Night flight noise permanently increases blood pressure



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New study on aircraft noise: night aircraft noise raises blood pressure

Aircraft noise leads to health problems such as high blood pressure and can even trigger a heart attack or stroke. A study by the Mainz University Clinic showed that the noise impaired the vascular function.

Political consequences demand aircraft noise increases the release of the stress hormone adrenaline and impairs vascular function. This was shown by a study with 75 participants, as the Mainz University Clinic announced on Tuesday. Study leader Thomas Münzel said: "We know that aircraft noise can trigger high blood pressure, heart attacks and strokes." So far, however, the exact mechanisms leading to these cardiovascular diseases have not been known. According to Münzel, director of the 2nd Medical Clinic and Polyclinic, new insights could be gained: "This study shows very specifically how and at what sound levels vascular damage occurs." The results of the study should lead to political consequences, the scientists demanded.

Aircraft noise in the bedroom For the study, 75 healthy men and women were exposed to aircraft noise at an average of 60 decibels in their bedrooms at night. The subjects were divided into three groups. Some were exposed to 30 simulated night flights per night, the others with 60 and for the third group the night was noiseless. 30 flights corresponded to an equivalent continuous sound level of 43 decibels, 60 flights to 46 decibels. Such values ​​are regularly achieved in Rhein-Main.

Disorders similar to smokers During the study, the participants were filmed while sleeping with an infrared camera and the researchers used ultrasound devices to determine the vascular function. It was shown that night flight noise in the test subjects increased the stress hormone adrenaline and significantly worsened the function of the blood vessels. First author Frank Schmidt from the University Medical Center Mainz explained: "Our study results show that the arteries' ability to expand decreases in the same way as the flight noise increases." According to Schmidt, several of the test persons developed a malfunction of the inner wall of the blood vessels, as can also be observed in smokers be.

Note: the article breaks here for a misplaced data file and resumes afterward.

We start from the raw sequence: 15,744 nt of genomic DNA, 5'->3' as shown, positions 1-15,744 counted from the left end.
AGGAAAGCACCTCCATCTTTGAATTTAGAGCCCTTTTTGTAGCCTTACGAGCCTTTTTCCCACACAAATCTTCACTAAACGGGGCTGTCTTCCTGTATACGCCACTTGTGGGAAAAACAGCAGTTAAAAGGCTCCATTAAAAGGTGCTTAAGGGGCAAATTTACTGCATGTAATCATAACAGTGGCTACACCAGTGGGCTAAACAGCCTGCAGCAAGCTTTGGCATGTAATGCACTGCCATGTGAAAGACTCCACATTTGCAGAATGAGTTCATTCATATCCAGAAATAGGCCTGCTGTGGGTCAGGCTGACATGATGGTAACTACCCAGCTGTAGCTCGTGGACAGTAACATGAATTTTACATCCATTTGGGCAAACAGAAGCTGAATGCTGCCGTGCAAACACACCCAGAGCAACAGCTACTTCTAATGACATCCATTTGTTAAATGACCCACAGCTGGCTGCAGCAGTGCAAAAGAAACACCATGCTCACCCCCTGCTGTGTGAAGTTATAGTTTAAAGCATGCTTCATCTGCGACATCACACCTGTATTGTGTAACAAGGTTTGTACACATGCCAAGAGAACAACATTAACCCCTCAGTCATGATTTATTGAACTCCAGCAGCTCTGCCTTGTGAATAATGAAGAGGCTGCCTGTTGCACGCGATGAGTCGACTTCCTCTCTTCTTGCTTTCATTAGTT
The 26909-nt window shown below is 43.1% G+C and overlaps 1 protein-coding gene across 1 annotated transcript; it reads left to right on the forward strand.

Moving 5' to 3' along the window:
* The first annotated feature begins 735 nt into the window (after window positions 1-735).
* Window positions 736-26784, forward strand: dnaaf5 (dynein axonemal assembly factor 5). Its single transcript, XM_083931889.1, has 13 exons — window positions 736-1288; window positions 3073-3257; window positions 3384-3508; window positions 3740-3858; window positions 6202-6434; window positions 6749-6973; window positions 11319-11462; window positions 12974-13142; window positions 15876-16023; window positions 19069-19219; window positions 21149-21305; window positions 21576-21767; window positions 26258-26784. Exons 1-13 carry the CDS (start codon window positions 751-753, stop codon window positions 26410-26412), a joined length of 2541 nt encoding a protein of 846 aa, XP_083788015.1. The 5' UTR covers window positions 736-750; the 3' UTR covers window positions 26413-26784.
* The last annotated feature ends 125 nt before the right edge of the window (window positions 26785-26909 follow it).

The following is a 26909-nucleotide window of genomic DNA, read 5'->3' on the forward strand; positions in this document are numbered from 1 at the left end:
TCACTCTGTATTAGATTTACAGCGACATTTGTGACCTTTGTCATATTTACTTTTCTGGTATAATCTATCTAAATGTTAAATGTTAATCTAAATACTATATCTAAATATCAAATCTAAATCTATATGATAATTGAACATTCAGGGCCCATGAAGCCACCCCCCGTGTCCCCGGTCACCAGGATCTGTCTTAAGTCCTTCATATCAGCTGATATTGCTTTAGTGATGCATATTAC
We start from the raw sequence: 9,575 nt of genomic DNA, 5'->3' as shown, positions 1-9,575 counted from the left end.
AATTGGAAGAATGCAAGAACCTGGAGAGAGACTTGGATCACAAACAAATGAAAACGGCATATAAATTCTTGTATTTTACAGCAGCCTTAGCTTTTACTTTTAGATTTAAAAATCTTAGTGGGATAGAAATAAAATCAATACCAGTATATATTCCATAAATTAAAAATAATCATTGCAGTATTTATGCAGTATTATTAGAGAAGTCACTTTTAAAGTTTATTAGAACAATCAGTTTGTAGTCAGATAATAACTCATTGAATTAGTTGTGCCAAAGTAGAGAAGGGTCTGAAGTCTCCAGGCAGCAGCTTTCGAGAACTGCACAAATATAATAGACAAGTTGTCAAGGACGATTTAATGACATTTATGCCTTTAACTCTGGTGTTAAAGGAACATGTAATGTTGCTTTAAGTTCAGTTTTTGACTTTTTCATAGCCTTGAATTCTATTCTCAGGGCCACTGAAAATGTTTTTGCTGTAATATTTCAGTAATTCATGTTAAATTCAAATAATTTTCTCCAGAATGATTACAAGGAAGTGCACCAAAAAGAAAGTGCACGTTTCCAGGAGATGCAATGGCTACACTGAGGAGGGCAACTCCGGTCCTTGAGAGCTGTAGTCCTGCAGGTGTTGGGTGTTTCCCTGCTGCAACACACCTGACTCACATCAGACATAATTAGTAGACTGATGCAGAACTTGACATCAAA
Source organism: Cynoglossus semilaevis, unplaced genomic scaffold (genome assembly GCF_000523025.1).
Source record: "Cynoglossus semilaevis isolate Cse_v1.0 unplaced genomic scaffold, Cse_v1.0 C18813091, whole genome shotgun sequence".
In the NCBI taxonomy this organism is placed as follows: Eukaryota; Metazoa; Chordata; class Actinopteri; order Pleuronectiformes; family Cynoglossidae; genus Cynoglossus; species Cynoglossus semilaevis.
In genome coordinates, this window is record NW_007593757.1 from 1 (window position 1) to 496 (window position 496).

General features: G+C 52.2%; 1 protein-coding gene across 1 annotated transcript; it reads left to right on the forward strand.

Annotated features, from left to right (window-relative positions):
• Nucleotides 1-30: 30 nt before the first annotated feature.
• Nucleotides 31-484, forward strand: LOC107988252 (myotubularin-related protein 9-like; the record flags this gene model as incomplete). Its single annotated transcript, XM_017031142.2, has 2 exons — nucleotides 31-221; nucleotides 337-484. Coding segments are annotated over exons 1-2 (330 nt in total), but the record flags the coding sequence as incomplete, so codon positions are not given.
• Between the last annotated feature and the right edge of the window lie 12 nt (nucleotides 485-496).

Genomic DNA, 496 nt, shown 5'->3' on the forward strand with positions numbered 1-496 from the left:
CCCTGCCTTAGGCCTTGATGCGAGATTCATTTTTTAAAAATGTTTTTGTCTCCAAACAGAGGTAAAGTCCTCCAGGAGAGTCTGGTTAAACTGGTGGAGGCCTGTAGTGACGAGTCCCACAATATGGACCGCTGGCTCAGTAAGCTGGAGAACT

Humans do not get used to the noise Münzel summarized the main finding of the investigation: "Aircraft noise already leads to a deterioration of vascular function in healthy volunteers in just one night." It was also a surprising result that it became apparent that humans apparently do not get used to it of nightly aircraft noise. For example, the researchers followed a night with 30 overflights followed by a night with 60 overflights and found that an increase in the number of flights resulted in a significantly poorer vascular function than in subjects who had to endure 60 overflights directly. “This means that you don't get used to aircraft noise in the context of several sound systems, but the extent of the vascular damage tends to increase,” said Münzel.

Vitamin C helps The study also showed that vascular damage can be treated with vitamin C. The vitamin binds the free radicals in the blood that have formed due to the noise. "Of course, this does not mean that vitamin C can easily solve the consequences of aircraft noise," says Schmidt.

Further studies In many cities, aircraft noise has increased significantly in recent years. There is a greater need for scientific knowledge about the health effects of increasing air traffic. It was only in March that a study by the Federal Environment Agency around Cologne / Bonn Airport showed that aircraft noise increases the risk of cardiovascular diseases. Mainz University Medical Center is currently working on a study examining the effects of aircraft noise in patients with existing cardiovascular diseases. And the noise impact study “NORAH” (Noise-Related Annoyance, Cognition, and Health) should deliver initial results on the effects of traffic noise in general by summer 2014. (ad)

Photo credit: Ulla Trampert / pixelio.de

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